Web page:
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One of the biggest stories in the news this week is the water contamination in Flint, Michigan. As this story unfolds, we are shocked to discover public officials’ negligence in the face of this huge health crisis for Flint citizens. Although citizens began expressing their concerns about the water soon after Flint switched its source of water from Detroit Water and Sewage to the Flint River, it has taken two years for some government officials to take action and for others to resign over the decisions they made that have jeopardized the health of children and adults.
Often it is this kind of crisis that prompts local citizens to become activists. Activism can be frustrating, but it can also be highly rewarding because those in power must act to remedy unsafe or unjust practices when their constituents pressure them to do so. No matter the gains made, activism is never an easy road to travel. It takes both courage regarding one’s abilities to speak truth to power and faith in the process of civic action, characteristics we must cultivate as we mature into full citizenship.
Finding the Courage to Speak Out
When our children are hurt, we are often more willing to get involved in making change. Still, questioning authority takes a special kind of bravery because entrenched power holders often ridicule the concerns of people with whom they disagree. An example of this attempt to discredit involves Dr. Mona Hanna-Attisha, a pediatrician at Flint’s Hurley Medical Center. When she went public with the increasing lead levels in her young patients’ blood samples, state officials accused her of inciting hysteria before finally admitting that children and adults were indeed being poisoned by the Flint River water.
Because Dr. Hanna-Attisha had medical records proving higher lead levels, she had the authority of science on her side, but for two years, concerned parents spoke out constantly against the toxic nature of the water using their senses as their evidence – if it looks bad, smells bad, and tastes bad, then the water must be bad. Their courage in relentlessly confronting state representatives is activism at its finest. The two year period in which they fought suggests they had more than courage; they also had faith in the process of civic action and its ability to bring about change.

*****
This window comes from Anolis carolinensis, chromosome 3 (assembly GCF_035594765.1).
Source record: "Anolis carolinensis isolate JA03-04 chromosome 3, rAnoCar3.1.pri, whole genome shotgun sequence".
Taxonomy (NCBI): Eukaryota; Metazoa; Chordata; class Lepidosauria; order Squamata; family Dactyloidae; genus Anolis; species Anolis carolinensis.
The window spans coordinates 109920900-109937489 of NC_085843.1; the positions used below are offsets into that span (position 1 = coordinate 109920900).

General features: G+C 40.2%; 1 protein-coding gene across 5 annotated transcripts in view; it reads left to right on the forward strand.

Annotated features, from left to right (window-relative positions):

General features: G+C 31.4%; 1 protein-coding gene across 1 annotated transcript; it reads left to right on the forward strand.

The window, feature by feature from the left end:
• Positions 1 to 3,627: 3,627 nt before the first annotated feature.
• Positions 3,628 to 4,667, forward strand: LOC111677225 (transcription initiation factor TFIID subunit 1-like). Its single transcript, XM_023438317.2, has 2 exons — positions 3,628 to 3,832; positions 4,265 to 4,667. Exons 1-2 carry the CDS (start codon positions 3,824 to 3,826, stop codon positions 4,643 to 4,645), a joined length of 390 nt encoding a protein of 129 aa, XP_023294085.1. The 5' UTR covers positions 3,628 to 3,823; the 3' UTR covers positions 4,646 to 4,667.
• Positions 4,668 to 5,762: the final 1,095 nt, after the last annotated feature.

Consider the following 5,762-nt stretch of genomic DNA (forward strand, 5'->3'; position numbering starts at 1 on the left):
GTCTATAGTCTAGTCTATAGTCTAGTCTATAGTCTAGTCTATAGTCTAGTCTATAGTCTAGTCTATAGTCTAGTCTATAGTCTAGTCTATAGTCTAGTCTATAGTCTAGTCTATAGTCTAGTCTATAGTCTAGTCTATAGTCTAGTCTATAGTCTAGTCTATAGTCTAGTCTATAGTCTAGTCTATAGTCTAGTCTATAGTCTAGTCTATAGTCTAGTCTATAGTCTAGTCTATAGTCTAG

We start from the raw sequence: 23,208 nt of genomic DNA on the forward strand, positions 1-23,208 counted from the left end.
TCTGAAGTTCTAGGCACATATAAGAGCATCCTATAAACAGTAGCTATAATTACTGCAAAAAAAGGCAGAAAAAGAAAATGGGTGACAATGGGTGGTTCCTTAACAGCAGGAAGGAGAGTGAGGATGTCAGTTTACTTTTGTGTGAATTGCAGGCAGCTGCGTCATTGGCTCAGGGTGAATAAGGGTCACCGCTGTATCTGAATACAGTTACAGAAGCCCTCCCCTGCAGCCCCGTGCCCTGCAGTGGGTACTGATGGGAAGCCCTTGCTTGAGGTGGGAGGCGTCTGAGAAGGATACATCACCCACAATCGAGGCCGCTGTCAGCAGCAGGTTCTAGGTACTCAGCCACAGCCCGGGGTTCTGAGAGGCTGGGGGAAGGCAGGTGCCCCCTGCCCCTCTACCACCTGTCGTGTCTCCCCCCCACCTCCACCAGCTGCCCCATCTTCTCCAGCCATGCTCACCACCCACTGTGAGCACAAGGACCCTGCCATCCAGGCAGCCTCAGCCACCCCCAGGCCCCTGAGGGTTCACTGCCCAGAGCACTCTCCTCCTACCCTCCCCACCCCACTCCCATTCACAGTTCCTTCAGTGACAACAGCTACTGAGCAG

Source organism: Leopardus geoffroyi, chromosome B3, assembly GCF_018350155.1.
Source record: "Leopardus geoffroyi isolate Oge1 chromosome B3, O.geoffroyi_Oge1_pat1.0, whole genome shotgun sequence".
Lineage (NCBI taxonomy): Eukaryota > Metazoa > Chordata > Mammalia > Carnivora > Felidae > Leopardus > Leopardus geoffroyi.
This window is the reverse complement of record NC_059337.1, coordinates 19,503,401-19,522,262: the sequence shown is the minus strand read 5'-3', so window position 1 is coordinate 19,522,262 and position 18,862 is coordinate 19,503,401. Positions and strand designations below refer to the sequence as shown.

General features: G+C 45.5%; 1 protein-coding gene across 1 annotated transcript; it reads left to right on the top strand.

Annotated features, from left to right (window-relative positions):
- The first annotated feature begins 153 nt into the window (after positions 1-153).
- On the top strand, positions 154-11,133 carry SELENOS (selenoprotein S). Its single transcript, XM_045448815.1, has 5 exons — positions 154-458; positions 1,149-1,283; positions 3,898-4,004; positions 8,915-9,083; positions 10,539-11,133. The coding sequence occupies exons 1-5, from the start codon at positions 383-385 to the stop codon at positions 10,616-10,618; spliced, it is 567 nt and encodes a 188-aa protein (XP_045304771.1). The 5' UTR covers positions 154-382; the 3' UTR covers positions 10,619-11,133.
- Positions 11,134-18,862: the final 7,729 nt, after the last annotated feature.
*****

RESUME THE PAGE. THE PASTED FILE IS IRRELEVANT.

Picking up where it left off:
Finding and Holding on to Courage and Faith during Dark Times
When in a situation such as the citizens of Flint find themselves, it is helpful to remember Margaret Mead’s potent quote: “Never doubt that a small group of thoughtful, committed citizens can change the world; indeed, its the only thing that ever has.” It is also helpful to remember the biblical definition of faith as “. . . the substance of things hoped for, the evidence of things not seen.” I often say these statements as I tap through the points on my fingers and on my face and torso because I want my system to remember, especially when my senses are overwhelmed by apparent defeat, that we can make change through well informed, organized action.
State representatives’ negligence and/or incompetence that results in citizen harm is potentially paralyzing. “What do you expect?” people ask. “It’s the government. We can’t ask for more.” So says the voice of defeatism, that dangerous companion of cynicism that keeps us stuck in victim mode.
Taking action changes defeatism’s voice to its opposite, cautious optimism: ” We can and should ask for more; we can hold our elected officials accountable. We can become informed and organized. We can be agents of positive change.”
Tapping Before and After Taking Action
Tapping before taking action is a vital component of self care. As we tap through the points, we simply speak our truth. That truth might be: “I’m terrified. I’m too angry to be coherent. I can’t do this. They will be disrespectful and I’ll lose it. I’m afraid I’ll make things worse.” Following this negative round with a faith round is helpful: “I’ll do the best I can. I will open to guidance. I’ll trust this process of positive agency. This work isn’t all on me. I’ll show up and I’ll work with others who show up. I’ll take this risk for my family, my friends, and my community. This is necessary work, and I am willing to do it.”
After an event, it is important to tap on any negative emotions that we carry away with us. Finishing a round with an optimistic statement is helpful: “Even though it was very challenging to hear them deny the truth of our situation, I trust the word is getting out and we are making change. Even though I am still angry, I have a right to be. Even though I feel this change is happening too slowly, I trust this process and commit fully to it.”
While it is hard to have to fight against injustice, it is also empowering. As long as we answer the call to community involvement, we are making vitally important partnerships with those who join us in the work. We are also making meaning as we fulfill one of the most valued purposes a human being can have: Being of Service to Self and Others.
Until next week
Jane Buchan, MA, AAMET Advanced Practitioner, email@example.com, 802-533-9277
Jane is a Learning Coach specializing in neutralizing cultural age, gender, and race constructs to support learners of every age. To engage her coaching services, please contact Jane by phone (802) 533-9277 or email, firstname.lastname@example.org. Be sure to put Coaching Query in the subject line.